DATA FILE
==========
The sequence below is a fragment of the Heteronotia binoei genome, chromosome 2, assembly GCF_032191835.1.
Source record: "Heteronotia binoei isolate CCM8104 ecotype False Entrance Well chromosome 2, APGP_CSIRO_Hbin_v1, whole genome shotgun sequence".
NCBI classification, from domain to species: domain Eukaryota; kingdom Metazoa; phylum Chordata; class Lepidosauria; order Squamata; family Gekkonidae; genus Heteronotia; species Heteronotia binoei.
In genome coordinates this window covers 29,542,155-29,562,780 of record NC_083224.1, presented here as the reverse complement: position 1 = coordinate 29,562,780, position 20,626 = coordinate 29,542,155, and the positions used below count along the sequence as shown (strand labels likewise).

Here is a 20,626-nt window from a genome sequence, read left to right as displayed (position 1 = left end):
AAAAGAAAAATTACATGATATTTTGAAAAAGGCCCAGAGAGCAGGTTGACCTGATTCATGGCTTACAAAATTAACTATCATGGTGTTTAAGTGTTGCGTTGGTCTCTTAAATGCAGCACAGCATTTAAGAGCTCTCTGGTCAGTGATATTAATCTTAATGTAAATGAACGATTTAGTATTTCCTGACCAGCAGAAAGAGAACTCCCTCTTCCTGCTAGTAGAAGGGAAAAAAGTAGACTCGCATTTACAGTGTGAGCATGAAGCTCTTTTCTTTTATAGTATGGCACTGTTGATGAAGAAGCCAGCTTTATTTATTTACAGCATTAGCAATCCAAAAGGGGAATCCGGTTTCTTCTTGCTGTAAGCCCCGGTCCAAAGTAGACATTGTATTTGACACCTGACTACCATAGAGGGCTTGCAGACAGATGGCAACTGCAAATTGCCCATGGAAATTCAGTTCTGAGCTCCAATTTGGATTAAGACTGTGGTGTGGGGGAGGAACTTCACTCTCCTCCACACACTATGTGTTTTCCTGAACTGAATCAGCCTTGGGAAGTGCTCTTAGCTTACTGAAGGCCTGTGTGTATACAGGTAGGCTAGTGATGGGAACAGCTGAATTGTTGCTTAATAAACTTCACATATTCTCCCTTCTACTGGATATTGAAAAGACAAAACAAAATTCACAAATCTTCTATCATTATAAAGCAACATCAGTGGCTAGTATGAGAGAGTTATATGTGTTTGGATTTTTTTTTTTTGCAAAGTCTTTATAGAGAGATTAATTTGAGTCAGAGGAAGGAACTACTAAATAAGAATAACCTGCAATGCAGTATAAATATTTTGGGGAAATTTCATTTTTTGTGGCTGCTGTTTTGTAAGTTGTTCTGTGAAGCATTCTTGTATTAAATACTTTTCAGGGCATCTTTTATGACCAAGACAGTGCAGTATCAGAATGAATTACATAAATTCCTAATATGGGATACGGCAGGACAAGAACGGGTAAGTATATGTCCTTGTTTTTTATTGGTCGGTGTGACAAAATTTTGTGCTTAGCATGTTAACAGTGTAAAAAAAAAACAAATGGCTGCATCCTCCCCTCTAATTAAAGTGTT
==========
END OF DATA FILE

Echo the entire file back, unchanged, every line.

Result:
The sequence below is a fragment of the Heteronotia binoei genome, chromosome 2, assembly GCF_032191835.1.
Source record: "Heteronotia binoei isolate CCM8104 ecotype False Entrance Well chromosome 2, APGP_CSIRO_Hbin_v1, whole genome shotgun sequence".
NCBI classification, from domain to species: domain Eukaryota; kingdom Metazoa; phylum Chordata; class Lepidosauria; order Squamata; family Gekkonidae; genus Heteronotia; species Heteronotia binoei.
In genome coordinates this window covers 29,542,155-29,562,780 of record NC_083224.1, presented here as the reverse complement: position 1 = coordinate 29,562,780, position 20,626 = coordinate 29,542,155, and the positions used below count along the sequence as shown (strand labels likewise).

Here is a 20,626-nt window from a genome sequence, read left to right as displayed (position 1 = left end):
AAAAGAAAAATTACATGATATTTTGAAAAAGGCCCAGAGAGCAGGTTGACCTGATTCATGGCTTACAAAATTAACTATCATGGTGTTTAAGTGTTGCGTTGGTCTCTTAAATGCAGCACAGCATTTAAGAGCTCTCTGGTCAGTGATATTAATCTTAATGTAAATGAACGATTTAGTATTTCCTGACCAGCAGAAAGAGAACTCCCTCTTCCTGCTAGTAGAAGGGAAAAAAGTAGACTCGCATTTACAGTGTGAGCATGAAGCTCTTTTCTTTTATAGTATGGCACTGTTGATGAAGAAGCCAGCTTTATTTATTTACAGCATTAGCAATCCAAAAGGGGAATCCGGTTTCTTCTTGCTGTAAGCCCCGGTCCAAAGTAGACATTGTATTTGACACCTGACTACCATAGAGGGCTTGCAGACAGATGGCAACTGCAAATTGCCCATGGAAATTCAGTTCTGAGCTCCAATTTGGATTAAGACTGTGGTGTGGGGGAGGAACTTCACTCTCCTCCACACACTATGTGTTTTCCTGAACTGAATCAGCCTTGGGAAGTGCTCTTAGCTTACTGAAGGCCTGTGTGTATACAGGTAGGCTAGTGATGGGAACAGCTGAATTGTTGCTTAATAAACTTCACATATTCTCCCTTCTACTGGATATTGAAAAGACAAAACAAAATTCACAAATCTTCTATCATTATAAAGCAACATCAGTGGCTAGTATGAGAGAGTTATATGTGTTTGGATTTTTTTTTTTTGCAAAGTCTTTATAGAGAGATTAATTTGAGTCAGAGGAAGGAACTACTAAATAAGAATAACCTGCAATGCAGTATAAATATTTTGGGGAAATTTCATTTTTTGTGGCTGCTGTTTTGTAAGTTGTTCTGTGAAGCATTCTTGTATTAAATACTTTTCAGGGCATCTTTTATGACCAAGACAGTGCAGTATCAGAATGAATTACATAAATTCCTAATATGGGATACGGCAGGACAAGAACGGGTAAGTATATGTCCTTGTTTTTTATTGGTCGGTGTGACAAAATTTTGTGCTTAGCATGTTAACAGTGTAAAAAAAAAACAAATGGCTGCATCCTCCCCTCTAATTAAAGTGTT